Category: Feminist


Union Theological Seminary recently hosted a documentary about the origin of Womanist Theology through the perspective of some of its early adherents. The 12-minute video below is a preview of the full documentary, Journey to Liberation: The Legacy of Womanist Theology and Ethics at Union Theological Seminary, which will be shown at the American Academy of Religion meeting this fall in San Diego, California, USA.

A social and spiritual look at female theologians and ethicists of African descent…Union Theological Seminary will premier Journey to Liberation, a 50-minute documentary on the founding of Womanist theology, an African-American feminist liberation movement. Filmmaker Anika Gibbons takes a deeper look at the radical spirituality and scholarship within the lives of the founding mothers of Womanist theology and Womanist ethics. She focuses on their significance as figures in African-American theology and history, and on the role played by Union in that founding.

For a summary and commentary on the event, see Womanist Theology at Union: A Past, A Present– A Future? by Jamall Calloway (H/T to Jason Harris and Postcolonial Theology Network Facebook Group)

For more videos, including an introduction to the film and resulting panel discussion about the current state of African-American women in theology and Womanist perspectives, follow this link.

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Michael Shepherd is a graduate of Fuller Theological Seminary and Hope International University. He is the editor of GlobalTheology.org and lives in Fullerton, CA, USA with his wife and son.

macrinaMacrina was born in 327 to a wealthy family living in Turkey. She was named after her grandmother, who had studied theology and been persecuted in the third-century. Macrina was the oldest of 10 siblings and responsible for educating her younger brothers and sisters. She was arranged to be married but he died before the wedding, at which point Macrina dedicated herself to assisting her mother before entering the monastic life.

Convincing her mother to relinquish her estate among her siblings after the death of her husband, the two women began a convent consisting of freed slaves. Their religious devotion would leave a greater impact than they could have imagined. Continue reading

Farid De La Ossa Arrieta: God, the Mother (2002)

Farid De La Ossa Arrieta: God, the Mother (2002)

Mother’s Day makes me think about God’s maternal side. Christianity has been guilty of a patriarchal history that has been oppressive of women. Our conception of God as masculine, e.g. God as Father or King, certainly contributes to our slide into patriarchy. Although written in patriarchal contexts, the Bible itself does not refer to God exclusively in masculine metaphors. There are, albeit few, feminine metaphors used to describe God in the Bible. In this post, I want to highlight the maternal or motherly metaphors used.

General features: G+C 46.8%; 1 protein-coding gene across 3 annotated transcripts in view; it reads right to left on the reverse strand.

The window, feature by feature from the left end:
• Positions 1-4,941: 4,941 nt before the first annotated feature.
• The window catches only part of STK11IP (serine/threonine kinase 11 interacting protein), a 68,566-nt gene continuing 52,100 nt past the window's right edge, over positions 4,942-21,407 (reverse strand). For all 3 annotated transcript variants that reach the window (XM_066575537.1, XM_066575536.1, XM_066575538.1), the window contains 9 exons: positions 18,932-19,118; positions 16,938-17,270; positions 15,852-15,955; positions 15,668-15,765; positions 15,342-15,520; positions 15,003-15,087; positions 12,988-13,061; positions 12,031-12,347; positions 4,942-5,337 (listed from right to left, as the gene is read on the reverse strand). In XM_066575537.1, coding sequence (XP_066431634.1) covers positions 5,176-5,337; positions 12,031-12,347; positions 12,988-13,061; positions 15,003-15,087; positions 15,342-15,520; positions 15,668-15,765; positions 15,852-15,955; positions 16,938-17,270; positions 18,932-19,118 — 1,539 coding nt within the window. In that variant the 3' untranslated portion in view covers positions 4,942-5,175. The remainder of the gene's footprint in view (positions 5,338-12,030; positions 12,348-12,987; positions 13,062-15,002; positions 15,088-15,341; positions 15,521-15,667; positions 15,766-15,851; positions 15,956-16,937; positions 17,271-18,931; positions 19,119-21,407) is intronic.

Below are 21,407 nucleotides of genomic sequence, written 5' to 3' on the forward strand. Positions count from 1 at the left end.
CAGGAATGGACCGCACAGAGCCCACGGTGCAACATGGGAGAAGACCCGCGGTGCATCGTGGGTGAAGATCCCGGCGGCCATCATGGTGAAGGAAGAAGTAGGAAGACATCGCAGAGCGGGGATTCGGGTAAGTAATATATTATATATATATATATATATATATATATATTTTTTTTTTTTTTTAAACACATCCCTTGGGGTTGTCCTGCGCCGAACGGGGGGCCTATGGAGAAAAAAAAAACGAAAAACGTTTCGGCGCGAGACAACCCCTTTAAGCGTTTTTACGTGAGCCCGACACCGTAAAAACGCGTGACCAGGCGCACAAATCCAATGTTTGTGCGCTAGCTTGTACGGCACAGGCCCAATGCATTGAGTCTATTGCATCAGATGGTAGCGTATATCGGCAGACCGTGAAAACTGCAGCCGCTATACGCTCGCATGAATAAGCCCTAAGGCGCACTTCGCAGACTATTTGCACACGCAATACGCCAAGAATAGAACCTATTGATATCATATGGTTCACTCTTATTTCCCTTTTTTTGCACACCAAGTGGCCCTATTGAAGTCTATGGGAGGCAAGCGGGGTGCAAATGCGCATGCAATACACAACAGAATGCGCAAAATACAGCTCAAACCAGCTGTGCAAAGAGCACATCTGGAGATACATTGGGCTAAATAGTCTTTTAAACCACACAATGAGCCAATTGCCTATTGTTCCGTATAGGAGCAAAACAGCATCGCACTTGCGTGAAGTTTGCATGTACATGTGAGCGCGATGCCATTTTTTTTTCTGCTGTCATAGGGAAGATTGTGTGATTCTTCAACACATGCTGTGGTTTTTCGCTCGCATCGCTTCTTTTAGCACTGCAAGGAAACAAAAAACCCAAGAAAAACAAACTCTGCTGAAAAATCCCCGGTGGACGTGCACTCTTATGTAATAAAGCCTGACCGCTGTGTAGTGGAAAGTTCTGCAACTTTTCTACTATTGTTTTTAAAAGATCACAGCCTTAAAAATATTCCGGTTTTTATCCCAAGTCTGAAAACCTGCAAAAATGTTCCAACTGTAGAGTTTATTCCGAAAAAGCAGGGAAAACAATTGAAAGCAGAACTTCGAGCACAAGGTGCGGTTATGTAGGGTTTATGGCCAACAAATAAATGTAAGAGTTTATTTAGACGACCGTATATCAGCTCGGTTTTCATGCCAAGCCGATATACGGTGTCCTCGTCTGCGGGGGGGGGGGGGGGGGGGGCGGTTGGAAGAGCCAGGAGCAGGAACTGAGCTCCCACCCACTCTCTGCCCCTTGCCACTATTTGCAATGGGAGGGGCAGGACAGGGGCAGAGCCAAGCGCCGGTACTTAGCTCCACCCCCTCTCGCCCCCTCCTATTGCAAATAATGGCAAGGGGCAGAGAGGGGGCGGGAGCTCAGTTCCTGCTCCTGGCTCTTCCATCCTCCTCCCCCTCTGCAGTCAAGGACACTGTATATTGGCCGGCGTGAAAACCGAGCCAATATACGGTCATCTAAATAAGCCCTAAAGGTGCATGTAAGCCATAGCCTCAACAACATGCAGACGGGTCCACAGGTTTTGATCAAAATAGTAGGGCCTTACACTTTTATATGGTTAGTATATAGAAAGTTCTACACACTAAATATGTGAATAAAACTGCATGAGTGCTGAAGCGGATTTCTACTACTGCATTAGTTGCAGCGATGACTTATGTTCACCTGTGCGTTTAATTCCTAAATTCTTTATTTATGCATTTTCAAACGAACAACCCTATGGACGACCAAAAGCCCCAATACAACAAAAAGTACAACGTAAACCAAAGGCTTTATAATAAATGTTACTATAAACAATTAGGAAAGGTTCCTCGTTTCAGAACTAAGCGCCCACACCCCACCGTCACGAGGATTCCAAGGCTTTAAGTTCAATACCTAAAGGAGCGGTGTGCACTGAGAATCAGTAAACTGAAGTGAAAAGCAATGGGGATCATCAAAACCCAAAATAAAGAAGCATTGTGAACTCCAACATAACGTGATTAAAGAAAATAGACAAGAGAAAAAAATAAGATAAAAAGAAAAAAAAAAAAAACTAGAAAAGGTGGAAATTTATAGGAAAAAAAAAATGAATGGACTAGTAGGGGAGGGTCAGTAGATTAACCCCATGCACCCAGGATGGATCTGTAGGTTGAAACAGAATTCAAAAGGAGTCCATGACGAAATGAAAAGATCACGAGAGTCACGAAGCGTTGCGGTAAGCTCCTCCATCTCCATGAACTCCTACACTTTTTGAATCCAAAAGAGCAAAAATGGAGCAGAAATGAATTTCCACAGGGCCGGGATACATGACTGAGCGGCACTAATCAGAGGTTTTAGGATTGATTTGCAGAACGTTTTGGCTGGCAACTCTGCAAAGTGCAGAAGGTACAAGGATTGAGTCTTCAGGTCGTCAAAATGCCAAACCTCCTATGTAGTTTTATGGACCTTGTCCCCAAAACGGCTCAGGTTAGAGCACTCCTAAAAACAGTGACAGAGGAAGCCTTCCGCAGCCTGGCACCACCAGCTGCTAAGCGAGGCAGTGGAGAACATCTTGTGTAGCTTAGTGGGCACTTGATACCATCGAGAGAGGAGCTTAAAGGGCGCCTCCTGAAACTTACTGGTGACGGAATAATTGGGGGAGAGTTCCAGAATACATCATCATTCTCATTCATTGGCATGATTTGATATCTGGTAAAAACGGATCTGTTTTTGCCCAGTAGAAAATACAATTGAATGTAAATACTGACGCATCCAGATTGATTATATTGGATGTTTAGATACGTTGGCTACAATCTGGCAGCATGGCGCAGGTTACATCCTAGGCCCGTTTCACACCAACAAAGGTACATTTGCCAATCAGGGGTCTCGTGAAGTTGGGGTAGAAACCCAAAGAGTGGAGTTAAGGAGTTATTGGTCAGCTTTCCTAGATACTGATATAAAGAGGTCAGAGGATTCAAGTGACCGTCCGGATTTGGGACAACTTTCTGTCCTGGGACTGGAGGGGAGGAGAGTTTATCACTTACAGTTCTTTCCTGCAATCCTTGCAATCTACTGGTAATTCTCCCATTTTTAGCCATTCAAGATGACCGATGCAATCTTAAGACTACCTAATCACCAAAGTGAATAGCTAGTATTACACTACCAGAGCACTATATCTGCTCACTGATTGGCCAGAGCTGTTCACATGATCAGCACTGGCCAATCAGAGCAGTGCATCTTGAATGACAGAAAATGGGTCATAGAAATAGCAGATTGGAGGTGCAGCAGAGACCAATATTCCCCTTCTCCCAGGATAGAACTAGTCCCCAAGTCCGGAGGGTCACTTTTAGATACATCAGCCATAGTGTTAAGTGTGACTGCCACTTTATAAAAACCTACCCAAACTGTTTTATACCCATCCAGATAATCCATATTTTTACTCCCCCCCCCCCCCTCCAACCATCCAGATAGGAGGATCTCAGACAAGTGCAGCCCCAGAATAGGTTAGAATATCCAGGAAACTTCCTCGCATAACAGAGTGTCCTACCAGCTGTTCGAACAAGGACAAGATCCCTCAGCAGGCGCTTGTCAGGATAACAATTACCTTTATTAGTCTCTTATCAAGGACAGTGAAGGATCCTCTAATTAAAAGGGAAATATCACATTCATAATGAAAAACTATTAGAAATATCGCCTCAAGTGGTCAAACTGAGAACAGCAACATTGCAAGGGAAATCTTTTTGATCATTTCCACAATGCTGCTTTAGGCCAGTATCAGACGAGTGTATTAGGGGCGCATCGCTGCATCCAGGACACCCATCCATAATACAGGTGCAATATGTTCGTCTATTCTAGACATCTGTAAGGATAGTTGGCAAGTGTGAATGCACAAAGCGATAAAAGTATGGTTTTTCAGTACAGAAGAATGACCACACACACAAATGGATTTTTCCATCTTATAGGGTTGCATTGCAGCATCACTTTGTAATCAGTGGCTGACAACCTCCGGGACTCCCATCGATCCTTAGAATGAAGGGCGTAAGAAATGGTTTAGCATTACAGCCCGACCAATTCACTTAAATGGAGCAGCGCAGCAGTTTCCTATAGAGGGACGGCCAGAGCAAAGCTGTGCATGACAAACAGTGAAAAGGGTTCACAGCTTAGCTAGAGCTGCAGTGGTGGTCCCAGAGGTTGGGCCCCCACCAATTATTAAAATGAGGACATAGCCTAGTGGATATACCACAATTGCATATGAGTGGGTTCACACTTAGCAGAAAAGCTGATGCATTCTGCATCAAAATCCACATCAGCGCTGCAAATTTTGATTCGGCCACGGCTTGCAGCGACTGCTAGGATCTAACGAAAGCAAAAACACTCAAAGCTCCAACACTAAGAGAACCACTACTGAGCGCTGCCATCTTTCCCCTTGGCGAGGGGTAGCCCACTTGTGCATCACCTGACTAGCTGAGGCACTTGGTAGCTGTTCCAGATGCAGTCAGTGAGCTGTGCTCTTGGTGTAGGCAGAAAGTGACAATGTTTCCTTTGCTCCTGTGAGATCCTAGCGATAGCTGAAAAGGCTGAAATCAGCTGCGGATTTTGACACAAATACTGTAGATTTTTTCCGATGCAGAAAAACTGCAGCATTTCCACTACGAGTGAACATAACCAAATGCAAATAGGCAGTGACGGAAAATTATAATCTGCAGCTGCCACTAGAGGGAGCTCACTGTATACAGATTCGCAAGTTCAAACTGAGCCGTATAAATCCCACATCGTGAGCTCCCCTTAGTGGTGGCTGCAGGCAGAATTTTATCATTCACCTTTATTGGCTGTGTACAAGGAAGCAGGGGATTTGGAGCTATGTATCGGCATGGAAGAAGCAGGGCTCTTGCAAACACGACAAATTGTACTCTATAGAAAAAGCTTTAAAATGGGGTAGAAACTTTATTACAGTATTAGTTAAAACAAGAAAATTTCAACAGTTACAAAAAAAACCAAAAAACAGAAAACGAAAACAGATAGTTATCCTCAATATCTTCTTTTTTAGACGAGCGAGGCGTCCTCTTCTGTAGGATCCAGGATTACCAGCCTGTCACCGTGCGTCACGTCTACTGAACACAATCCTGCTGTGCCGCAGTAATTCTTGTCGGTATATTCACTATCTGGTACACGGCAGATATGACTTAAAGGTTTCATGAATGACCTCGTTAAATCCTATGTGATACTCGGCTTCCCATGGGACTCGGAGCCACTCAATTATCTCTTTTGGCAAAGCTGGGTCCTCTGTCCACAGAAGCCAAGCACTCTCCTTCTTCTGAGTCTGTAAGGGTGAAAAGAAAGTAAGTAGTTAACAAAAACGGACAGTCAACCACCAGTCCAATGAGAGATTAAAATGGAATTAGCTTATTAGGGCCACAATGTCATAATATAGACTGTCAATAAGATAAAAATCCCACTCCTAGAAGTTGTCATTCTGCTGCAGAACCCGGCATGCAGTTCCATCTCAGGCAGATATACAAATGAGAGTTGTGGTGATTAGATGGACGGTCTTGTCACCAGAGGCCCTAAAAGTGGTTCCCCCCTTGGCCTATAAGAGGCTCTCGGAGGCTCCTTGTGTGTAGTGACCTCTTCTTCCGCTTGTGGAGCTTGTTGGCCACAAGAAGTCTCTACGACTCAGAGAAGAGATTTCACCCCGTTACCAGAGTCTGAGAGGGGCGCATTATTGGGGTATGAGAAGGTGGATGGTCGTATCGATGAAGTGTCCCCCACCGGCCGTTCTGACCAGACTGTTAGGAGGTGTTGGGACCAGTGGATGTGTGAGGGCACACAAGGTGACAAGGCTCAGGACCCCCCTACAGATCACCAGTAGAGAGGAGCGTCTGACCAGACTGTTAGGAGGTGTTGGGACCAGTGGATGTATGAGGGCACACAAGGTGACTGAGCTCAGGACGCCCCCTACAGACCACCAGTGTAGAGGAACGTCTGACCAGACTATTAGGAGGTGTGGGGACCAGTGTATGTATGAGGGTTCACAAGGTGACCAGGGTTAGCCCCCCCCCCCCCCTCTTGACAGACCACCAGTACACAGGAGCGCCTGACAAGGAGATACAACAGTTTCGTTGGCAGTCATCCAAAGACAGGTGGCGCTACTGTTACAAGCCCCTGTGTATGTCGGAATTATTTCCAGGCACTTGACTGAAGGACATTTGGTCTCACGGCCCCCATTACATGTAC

God as Mother Bird & Mother Bear

One of the common images is God as a mother bird sheltering her children under her wings. We see this in Ruth 2:12 – “May you be richly rewarded by the LORD, the God of Israel, under whose wings you have come to take refuge.” (All references are from Today’s New International Version.) The Psalms used this imagery a number of times:

“Keep me as the apple of your eye; hide me in the shadow of your wings.” (Psa. 17:8)

“… I will take refuge in the shadow of your wings until the disaster has passed.” (Psa. 57:1)

“He will cover you with his feathers, and under his wings you will find refuge …” (Psa. 91:4)

Jesus picks up these images when he laments over Jerusalem: Continue reading

“Then he (Jesus) appointed seventy others and sent them ahead of him in pairs to every town and place where he himself intended to go… heal the sick and proclaim that the kingdom has come near.” (Luke 10:1-9)
Throughout history, God has called certain individuals or groups to become trail blazers, pioneers, explorers, discoverers, entrepreneurs, the avant garde of the march towards the future. Today, January 24, we celebrate the feast of Florence Li Tim Oi, the first woman to be ordained in the worldwide Anglican Communion. (Click to Tweet) We also read about the calling of the seventy disciples to go ahead of Jesus to announce that the kingdom of God has come near.